Screenshot: MAXPOS Studio: Live trace plot of the positioning controller
Applications: Added value resulting from dynamic drive concepts
The advantages of a modern motion controller design, high controller sampling rates and optimally configured controller parameters are not only theoretical. In practice, the fast reaction to any changes of the set value commands and the resulting extremely precise actual motion profiles are an obvious benefit. For many applica-tions, these are exactly the drive-related essential requirements for producing high-quality goods and achieving high production output of machines. The need for highly dynamic drives in combination with a high-performance controller such as MAXPOS can be derived from the following requirements:
- Extremely precise positioned or synchronised movements.
- High accelerations.
- Short, dynamic motion profiles that are frequently repetitive.
- “Sensitive” reactions, in other words very precise torque control and limiting
- One or more of these requirements apply to almost all machines and systems:
- Rotary printing press and systems for paper processing,
e.g. for production of magazines and books
- Filling and sealing systems for bottles and cans,
e.g. in the food industry
- Rotary transfer and revolving machines,
e.g. in the automotive or tool manufacturing industry
- Systems for labeling, perforating and cutting material in running production line processes,
e.g. for paper, wood, plastics or cable processing
- Pick-and-place, die- and wire-bonding machines,
e.g. in the production of electronic modules and in the assembly of electronics
- Delta and Scara robots for handling parts,
e.g. in the food, medical or automotive industry
- Electrical screwdrivers for controlled fastening of components,
e.g. in the automotive or watchmaking industry
- Robotic grippers for handling sensitive goods,
e.g. in the food, pharmaceutical or medical industry
This list could be extended almost indefinitely. A single drive is usually not used alone, but it is integrated into a larger system consisting of several drives, sensors and actuators.
Modular design & compatibility: System concept
The higherlevel controller, which is usually a PLC, coordinates and synchronises the individual drives and handles the process and control functions of the complete solution. The advantage of this centralised approach is a uniform, efficient programming environment independent of the power of the required drives or the manufacturer of each drive controller. This allows the developers to concentrate on the application and on selecting the optimal components for their requirements. Due to the use of established industry standards for the programming environment and bus system, machine and device manufacturers profit from high portability, less training costs, a reduced development risk and a shorter time-to-market for new solutions. For the drive controller, this means that the following requirements are absolute essentials:
- Industrial, fast bus connection.
- Easy integration into established PLC concepts.
- Transparent integration into PLC programming environments.
- Commanding by the function blocks of the PLC’s motion control library.
Compatibility: Industry standards
The MAXPOS has been designed as an EtherCAT slave based on the functionality according to the standards of the EtherCAT Technology Group (ETG). MAXPOS uses the CoE (CAN application Layer over EtherCAT) protocol for bus communication and supports the following operating modes of the established CANopen standard device profile CiA402 for drives and motion control:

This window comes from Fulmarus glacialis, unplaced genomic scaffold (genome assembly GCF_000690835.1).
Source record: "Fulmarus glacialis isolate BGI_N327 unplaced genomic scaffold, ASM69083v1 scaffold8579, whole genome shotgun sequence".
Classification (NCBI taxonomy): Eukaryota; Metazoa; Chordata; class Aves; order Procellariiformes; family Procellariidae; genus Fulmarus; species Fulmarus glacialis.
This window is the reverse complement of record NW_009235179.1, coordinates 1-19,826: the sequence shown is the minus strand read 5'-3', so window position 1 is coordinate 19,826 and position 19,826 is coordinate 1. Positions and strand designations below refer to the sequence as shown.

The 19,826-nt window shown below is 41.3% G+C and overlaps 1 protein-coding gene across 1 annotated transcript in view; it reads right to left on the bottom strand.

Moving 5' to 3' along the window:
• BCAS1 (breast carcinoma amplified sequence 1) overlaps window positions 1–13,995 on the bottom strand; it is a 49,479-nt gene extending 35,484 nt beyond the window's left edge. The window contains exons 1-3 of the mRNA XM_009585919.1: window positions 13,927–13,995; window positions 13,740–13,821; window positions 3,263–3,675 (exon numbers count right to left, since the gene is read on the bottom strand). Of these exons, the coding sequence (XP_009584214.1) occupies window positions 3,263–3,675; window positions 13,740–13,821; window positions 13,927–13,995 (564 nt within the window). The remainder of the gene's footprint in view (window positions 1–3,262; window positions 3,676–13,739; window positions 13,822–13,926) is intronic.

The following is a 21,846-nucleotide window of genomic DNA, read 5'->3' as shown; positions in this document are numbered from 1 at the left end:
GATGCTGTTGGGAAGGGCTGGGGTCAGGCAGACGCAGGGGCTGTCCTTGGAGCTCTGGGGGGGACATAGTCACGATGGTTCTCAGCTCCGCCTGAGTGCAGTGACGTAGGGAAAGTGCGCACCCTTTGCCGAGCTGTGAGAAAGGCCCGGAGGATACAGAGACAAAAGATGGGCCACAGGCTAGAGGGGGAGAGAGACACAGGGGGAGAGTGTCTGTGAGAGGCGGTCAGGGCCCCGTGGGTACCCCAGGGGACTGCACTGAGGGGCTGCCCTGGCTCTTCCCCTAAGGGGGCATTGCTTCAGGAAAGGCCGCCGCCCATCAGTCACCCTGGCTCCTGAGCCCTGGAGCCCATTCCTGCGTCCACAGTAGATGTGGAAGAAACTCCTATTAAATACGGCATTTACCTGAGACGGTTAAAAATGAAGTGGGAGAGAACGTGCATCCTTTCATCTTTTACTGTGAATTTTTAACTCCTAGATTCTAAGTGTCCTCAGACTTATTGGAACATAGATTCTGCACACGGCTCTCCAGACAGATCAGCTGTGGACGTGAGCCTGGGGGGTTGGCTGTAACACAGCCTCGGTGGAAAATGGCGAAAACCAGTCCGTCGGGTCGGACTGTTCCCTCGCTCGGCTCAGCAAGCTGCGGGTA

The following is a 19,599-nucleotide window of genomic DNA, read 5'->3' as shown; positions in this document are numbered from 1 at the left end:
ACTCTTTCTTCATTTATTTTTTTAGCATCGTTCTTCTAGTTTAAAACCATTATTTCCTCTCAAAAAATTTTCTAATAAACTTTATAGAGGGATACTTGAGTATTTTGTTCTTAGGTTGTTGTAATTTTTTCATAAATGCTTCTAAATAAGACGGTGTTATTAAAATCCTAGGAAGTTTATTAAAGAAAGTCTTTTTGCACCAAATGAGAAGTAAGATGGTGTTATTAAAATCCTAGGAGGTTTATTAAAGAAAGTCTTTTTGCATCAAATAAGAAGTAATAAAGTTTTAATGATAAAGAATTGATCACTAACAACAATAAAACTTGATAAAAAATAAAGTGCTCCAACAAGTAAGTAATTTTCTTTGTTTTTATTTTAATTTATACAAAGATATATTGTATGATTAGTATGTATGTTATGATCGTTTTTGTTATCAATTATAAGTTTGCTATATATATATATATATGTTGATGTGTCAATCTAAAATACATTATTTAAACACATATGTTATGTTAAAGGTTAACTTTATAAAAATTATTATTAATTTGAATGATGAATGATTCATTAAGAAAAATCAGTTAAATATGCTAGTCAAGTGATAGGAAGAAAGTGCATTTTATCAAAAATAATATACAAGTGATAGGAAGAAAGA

- CST – Cyclic Synchronous Torque
- CSV – Cyclic Synchronous Velocity
- CSP – Cyclic Synchronous Position
- HM – Homing
- PP – Profile Position
- PV – Profile Velocity
The Dc motor controller demonstrates the compatibility with the master systems of various manufacturers at international plugfest events of the ETG. The interoperability of products with the EtherCAT bus are tested in actual practice during the plugfest sessions. The EtherCAT Conformance Test was also successfully passed by the motor controller, another important step in ensuring compatibility and reducing development work and risk for the system integrator. This also safeguards investments and acquired knowhow in the field of drive technology for the future and enables fast and efficient integration of the controller in EtherCAT-based PLC environments (such as Beckhoff TwinCAT®), on the basis of established standards.
Performance: Data exchange in real time
Typically the path calculation, coordination and drive synchronisation for multiaxis machines and drives are performed within the PLC. When such a concept is used, the MAXPOS cyclically receives new set values via the EtherCAT bus and processes these in CST, CSV or CSP mode in real time. Up to 3000 times per second, new current, speed or position set values can be commanded and extensive actual information about the drive (e.g. actual position, motor current, etc.) can be exchanged via the EtherCAT bus almost without any limitation. Depending on the configuration, even data exchange rates of up to 10,000 times per second (that means a bus cycle time = 0.1 ms) are possible, for example for high-speed applications that require very fast commanding of new set values in CST mode. The content of the data exchange can be configured by means of variable PDO mapping, which offers high flexibility to select right the information required by the application. The MAXPOS interpolates between the set values to achieve drive movements that are as smooth and continuous as possible. Distributed clocks are used to synchronise the data transfer and the controller cycles. Fast bus data exchange and distributed clocks enable the high-level control unit (e.g. PLC) to accurately command and monitor motion profiles and synchronisation of several axes.
Machine performance starts with the drive technology
The MAXPOS DC motor position controller fulfils all preconditions for performing dynamic, precise and synchronous mechanical movements driven by brushtype or brushless motors. By using the many different operating modes based on the CiA402 industrial standard and the realtime capable EtherCAT bus, the MAXPOS can efficiently be integrated into PLC concepts while using the existing development environments.
The MAXPOS provides top of the line dynamics in the field of drive technology. It offers machine and device manufacturers, one important key to set new benchmarks for performance and efficiency of their systems.